VPN Services Pull Wool Over Eyes Of Government, Retailers
By Ian Bush
PHILADELPHIA (CBS) — The leaks keep coming from Edward Snowden. This past week, we heard claims the NSA has developed automated technology to break into computers on a vast scale. Keeping communication under wraps isn’t easy, but it’s not just the government who wants to know a lot about you and that’s where a particular privacy tool comes in.
Virtual Private Networks are nothing new, but they’ve largely been the stuff of enterprise, businesspeople hopping on workplace systems while traveling.
A VPN keeps your Internet connection secured; your data, encrypted.
Anonymizer is one provider.
“We keep no logs whatsoever of what our users are doing when they’re logged in and where they go.”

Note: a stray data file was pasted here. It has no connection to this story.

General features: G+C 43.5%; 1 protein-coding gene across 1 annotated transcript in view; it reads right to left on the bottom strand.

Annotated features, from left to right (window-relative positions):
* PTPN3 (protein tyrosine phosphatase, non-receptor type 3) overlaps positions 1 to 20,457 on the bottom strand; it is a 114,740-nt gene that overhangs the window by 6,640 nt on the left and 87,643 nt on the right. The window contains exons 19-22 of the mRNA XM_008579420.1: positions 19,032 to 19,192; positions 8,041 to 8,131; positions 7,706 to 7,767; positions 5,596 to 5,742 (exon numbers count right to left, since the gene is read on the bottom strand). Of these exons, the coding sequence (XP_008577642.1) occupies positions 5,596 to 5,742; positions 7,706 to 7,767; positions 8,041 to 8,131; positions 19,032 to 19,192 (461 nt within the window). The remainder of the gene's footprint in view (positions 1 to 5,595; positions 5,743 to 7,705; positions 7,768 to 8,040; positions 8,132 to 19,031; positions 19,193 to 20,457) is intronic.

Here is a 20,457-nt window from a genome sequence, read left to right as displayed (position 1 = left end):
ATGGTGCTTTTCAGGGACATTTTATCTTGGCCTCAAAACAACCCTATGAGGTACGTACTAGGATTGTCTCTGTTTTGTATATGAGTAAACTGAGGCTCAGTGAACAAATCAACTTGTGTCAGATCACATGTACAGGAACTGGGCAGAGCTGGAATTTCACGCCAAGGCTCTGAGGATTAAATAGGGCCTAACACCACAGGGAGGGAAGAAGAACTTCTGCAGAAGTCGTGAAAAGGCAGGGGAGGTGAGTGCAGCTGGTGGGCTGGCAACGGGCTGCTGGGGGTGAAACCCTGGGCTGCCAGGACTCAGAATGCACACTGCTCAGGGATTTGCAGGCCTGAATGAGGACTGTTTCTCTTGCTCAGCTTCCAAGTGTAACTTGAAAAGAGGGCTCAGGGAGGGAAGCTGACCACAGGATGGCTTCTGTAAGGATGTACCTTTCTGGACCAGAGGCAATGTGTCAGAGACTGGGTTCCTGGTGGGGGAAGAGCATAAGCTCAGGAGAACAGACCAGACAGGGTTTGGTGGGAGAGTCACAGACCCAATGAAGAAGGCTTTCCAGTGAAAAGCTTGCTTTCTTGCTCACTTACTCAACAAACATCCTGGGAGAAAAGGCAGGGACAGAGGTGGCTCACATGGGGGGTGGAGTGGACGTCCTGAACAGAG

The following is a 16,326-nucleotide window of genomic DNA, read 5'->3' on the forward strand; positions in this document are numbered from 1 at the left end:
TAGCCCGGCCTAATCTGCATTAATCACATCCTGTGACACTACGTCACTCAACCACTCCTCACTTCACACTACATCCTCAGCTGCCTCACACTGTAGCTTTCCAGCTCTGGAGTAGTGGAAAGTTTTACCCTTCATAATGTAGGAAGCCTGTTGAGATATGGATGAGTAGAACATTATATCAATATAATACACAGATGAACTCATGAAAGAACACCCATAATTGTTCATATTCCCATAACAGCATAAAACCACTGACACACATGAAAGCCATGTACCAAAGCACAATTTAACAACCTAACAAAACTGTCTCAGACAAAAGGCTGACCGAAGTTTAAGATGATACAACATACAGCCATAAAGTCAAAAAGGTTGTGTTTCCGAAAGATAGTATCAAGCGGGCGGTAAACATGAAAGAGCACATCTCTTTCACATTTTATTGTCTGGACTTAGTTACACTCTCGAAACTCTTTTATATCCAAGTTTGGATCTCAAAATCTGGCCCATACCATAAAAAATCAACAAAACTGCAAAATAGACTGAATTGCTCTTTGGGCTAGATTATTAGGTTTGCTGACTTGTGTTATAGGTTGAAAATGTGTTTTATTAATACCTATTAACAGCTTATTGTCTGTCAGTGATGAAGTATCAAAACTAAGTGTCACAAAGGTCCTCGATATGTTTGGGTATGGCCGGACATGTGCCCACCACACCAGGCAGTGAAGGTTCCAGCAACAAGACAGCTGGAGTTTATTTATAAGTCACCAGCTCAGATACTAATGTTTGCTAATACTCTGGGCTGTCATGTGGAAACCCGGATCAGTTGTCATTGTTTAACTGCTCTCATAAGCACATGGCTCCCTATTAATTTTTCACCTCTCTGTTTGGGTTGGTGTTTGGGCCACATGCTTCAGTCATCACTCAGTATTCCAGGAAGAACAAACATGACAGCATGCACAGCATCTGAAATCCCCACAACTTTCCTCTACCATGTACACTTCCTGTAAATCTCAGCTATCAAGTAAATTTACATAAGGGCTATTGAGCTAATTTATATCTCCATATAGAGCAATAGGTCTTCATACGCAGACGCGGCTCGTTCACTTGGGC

Lance Cottrell, the company’s chief scientist, says government spooks are one thing, but corporations are doing a lot of spying these days as we point, click, and swipe our way across the web.
“Things like pricing, if a company has identified you as someone who tends to buy expensive things, they will set up their website to either charge you more or only show you more expensive options when you go there. Just like if you live in an expensive zip code, we’ve seen hotel rates and airline flights based on where someone’s located.”
Privacy services like the Tor network are free; Anonymizer charges $79/year for what Cottrell says is its track record.
“We’re coming up on 20 years in operation next year without ever having been forced to turn over user activity information that would allow someone’s actions on the Internet to be tracked back to them, and I think that really stands alone. We’ve gotten hundreds of subpoenas, but we just literally don’t have the logs.”
Along with disk encryption, anti-virus, password Cottrell says VPNs are just one part of good security hygiene.
For more information on Anonymizer, visit: https://www.anonymizer.com/
For more information on Tor network, visit: https://www.torproject.org/